To women, men who either can’t or don’t earn a decent living are less necessary and desirable as mates; they’re just another mouth to feed. This helps to explain why rates of out-of-wedlock childbirth have risen to hitherto unimaginable heights among the less educated. Causality also flows in the opposite direction. The very fact of being married brings men a premium in their earnings, research shows, and makes them steadier workers, presumably because they have more stability at home. “Marriage is an institution that makes men more responsible in their pursuit of work and in their work-related duties,” said Brad Wilcox, a University of Virginia sociologist who directs the National Marriage Project.

You can see where this leads. Nonwork makes men less marriageable; non-marriage makes men less employable; the cycle repeats. This is slippage No. 4: Low-earning men are decreasingly able to form stable families. That, in turn, harms their children and communities. “Social capital disintegrates as you have a combination of drop in participation in the labor force and the disintegration of marriage,” said Charles Murray, a scholar with the conservative American Enterprise Institute and the author of Coming Apart: The State of White America, 1960-2010.

Given the diverging economic destinies of men at the top and bottom of the education curves, you might expect such a self-reinforcing cycle to lead to something like a self-perpetuating class divide. You would be right. “If you look back 50 years ago, there were not major class divides in marriage or family structure,” Wilcox said. Today, as Chart 6 shows, marriage and earnings correlate strongly. In 1970, more than three-fourths of men, no matter how much they earned, had wives; men at the bottom of the earnings scale were only slightly more likely to be single than were men at the top. Today, nearly half of the low-earning men are single, versus only a seventh of highly paid men.

Family structure, in short, has become both a leading cause and a primary casualty of an emerging class divide. At the top are families with two married earners, two college degrees, and kids who never question that their future includes a college degree and a good job; at the bottom, families with one (female) earner, no college, no marriage, and kids who grow up isolated from the world of work and higher education. And the two worlds are drifting apart.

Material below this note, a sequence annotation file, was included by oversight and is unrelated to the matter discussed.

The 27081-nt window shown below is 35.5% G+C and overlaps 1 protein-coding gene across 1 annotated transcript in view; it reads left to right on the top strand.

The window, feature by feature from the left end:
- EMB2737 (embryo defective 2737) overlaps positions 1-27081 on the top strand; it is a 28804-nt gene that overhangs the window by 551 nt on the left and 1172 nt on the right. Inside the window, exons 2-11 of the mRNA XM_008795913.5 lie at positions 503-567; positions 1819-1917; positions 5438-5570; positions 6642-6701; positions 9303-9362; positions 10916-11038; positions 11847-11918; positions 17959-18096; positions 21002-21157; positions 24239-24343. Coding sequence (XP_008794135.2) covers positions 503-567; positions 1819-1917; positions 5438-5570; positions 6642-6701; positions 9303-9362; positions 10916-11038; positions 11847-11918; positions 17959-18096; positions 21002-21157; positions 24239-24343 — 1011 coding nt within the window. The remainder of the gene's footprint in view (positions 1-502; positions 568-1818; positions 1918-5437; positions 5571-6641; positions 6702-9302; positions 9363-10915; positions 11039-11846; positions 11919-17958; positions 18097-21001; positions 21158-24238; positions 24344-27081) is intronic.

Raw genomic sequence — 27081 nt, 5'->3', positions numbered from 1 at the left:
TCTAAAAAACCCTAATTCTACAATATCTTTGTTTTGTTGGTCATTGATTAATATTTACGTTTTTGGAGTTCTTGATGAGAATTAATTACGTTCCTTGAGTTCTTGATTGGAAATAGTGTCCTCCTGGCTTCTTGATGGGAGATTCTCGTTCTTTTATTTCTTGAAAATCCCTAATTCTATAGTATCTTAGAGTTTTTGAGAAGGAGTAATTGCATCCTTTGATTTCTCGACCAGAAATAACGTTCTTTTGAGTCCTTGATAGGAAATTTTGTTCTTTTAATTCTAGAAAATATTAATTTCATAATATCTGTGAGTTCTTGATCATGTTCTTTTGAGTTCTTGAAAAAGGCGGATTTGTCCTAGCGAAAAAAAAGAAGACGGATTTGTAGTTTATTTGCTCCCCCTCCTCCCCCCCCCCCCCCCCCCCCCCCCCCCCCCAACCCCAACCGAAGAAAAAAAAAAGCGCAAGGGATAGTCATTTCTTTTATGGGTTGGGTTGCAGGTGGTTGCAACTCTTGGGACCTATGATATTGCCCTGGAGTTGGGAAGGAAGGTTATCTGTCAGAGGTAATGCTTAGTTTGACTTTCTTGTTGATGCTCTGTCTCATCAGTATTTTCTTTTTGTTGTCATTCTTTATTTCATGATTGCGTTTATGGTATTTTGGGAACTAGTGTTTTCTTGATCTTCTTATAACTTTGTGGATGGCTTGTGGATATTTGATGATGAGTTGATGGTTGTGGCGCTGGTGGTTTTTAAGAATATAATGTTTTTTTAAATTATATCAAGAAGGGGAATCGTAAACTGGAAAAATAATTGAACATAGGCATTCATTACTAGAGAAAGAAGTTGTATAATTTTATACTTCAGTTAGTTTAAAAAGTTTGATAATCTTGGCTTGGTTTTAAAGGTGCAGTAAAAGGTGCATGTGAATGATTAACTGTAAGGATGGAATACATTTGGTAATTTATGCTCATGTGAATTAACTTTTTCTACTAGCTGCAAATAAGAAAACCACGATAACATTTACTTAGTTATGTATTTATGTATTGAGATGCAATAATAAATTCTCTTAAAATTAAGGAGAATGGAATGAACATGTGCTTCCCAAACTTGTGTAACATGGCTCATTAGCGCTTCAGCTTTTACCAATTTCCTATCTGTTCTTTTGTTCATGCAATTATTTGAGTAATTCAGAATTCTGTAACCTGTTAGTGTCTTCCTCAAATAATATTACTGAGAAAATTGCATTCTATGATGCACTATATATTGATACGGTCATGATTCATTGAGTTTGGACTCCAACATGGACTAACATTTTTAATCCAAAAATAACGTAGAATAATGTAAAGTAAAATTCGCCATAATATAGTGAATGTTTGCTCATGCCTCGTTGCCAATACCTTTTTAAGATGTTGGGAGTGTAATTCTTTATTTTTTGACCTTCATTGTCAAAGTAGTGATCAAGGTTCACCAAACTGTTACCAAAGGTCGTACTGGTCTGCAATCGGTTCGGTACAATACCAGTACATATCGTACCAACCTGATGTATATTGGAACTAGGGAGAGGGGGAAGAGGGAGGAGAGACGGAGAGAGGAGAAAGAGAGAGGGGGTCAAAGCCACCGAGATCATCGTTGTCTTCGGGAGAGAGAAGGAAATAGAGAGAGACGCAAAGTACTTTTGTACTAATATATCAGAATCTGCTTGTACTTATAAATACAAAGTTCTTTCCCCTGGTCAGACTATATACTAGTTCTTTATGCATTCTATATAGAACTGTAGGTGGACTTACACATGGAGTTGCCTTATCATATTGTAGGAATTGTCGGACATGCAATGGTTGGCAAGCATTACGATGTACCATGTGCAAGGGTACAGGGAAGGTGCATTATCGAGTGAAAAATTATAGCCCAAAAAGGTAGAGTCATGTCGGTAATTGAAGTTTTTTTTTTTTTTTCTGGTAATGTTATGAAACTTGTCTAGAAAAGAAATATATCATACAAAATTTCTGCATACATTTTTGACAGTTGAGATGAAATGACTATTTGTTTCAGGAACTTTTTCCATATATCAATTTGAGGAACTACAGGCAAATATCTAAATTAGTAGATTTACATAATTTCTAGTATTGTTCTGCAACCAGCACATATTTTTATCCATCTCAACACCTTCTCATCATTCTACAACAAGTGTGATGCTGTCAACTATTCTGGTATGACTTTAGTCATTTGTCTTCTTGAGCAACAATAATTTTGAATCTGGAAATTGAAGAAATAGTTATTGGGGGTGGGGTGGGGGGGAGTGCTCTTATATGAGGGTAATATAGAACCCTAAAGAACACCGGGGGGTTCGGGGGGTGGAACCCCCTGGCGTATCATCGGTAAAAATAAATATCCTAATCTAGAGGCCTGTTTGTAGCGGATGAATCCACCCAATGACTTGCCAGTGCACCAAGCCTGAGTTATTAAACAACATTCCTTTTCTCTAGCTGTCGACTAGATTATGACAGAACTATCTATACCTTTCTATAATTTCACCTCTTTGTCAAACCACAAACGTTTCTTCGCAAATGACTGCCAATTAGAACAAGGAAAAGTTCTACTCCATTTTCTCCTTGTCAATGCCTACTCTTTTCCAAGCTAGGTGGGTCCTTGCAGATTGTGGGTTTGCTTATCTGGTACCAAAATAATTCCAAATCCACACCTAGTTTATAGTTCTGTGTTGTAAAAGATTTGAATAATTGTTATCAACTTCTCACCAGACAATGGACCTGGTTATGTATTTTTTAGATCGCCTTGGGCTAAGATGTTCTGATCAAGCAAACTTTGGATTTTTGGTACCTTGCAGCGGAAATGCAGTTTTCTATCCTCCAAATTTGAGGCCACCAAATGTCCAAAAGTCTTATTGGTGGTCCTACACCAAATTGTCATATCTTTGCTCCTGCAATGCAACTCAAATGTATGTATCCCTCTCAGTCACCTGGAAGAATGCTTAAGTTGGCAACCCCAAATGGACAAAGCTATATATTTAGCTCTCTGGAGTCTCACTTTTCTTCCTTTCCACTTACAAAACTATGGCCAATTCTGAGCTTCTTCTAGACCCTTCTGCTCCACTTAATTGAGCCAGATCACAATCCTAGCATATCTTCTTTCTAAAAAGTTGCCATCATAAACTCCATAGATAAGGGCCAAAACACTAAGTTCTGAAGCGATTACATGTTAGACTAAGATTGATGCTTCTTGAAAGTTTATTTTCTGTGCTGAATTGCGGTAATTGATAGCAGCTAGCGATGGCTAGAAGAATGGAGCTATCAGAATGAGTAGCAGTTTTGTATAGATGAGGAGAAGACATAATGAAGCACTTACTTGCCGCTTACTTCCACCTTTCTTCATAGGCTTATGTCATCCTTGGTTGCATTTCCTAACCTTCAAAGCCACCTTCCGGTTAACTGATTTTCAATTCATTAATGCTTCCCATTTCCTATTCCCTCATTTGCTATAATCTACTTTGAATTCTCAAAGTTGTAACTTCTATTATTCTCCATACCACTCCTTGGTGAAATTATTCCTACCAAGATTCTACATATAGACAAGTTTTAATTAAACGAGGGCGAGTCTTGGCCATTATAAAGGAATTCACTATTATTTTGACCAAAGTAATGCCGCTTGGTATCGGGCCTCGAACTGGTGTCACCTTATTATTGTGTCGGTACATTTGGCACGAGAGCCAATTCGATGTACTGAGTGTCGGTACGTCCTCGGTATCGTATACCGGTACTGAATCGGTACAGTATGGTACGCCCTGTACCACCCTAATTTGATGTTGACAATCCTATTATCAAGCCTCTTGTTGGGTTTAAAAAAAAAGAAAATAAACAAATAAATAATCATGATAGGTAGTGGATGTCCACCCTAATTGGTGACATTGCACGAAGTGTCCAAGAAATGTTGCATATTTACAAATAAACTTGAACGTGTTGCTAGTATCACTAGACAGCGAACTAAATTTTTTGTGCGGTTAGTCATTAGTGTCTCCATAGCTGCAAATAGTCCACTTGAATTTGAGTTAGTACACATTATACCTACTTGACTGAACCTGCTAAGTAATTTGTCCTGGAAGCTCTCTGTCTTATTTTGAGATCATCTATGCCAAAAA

In response to this some would say that the trends described here are not real (or overstated). If that's your opinion I'd love to talk to you. Another response might be: "yes he's right, but who cares?" I can imagine those of a more liberal mindset saying: "Who cares if marriage is on the decline. Who cares if lower and middle-class two-parent families are in danger of extinction. Who needs marriage? Who needs men?!" Meanwhile, they cluster together in tony zip codes where their children reap the benefits of excellent schools and a stable home life.

Those conservatives who genuflect before the altars of capitalism and the global economy might say, "Too bad, but this is the market at work." After all, we dare not interfere in the workings of the "free market." If we have a generation of men roaming the streets untethered to jobs and families we'll build more prisons to house them. This has pretty much been the approach for several decades. And the vicious cycle continues.

If economic security was my highest aspiration for my two boys (it isn't, following Jesus is) I'd be tempted to despair. As it is I'm reasonably optimistic that things will get better in the long term. America has been remarkably resilient. Spielberg's movie on Lincoln reminds us that we've triumphed over bigger challenges. A silver lining in all this for the church in America is that we're going to have many more opportunities to model the countercultural upside down values of the Kingdom of God, and demonstrate that our ultimate hope is in Christ alone.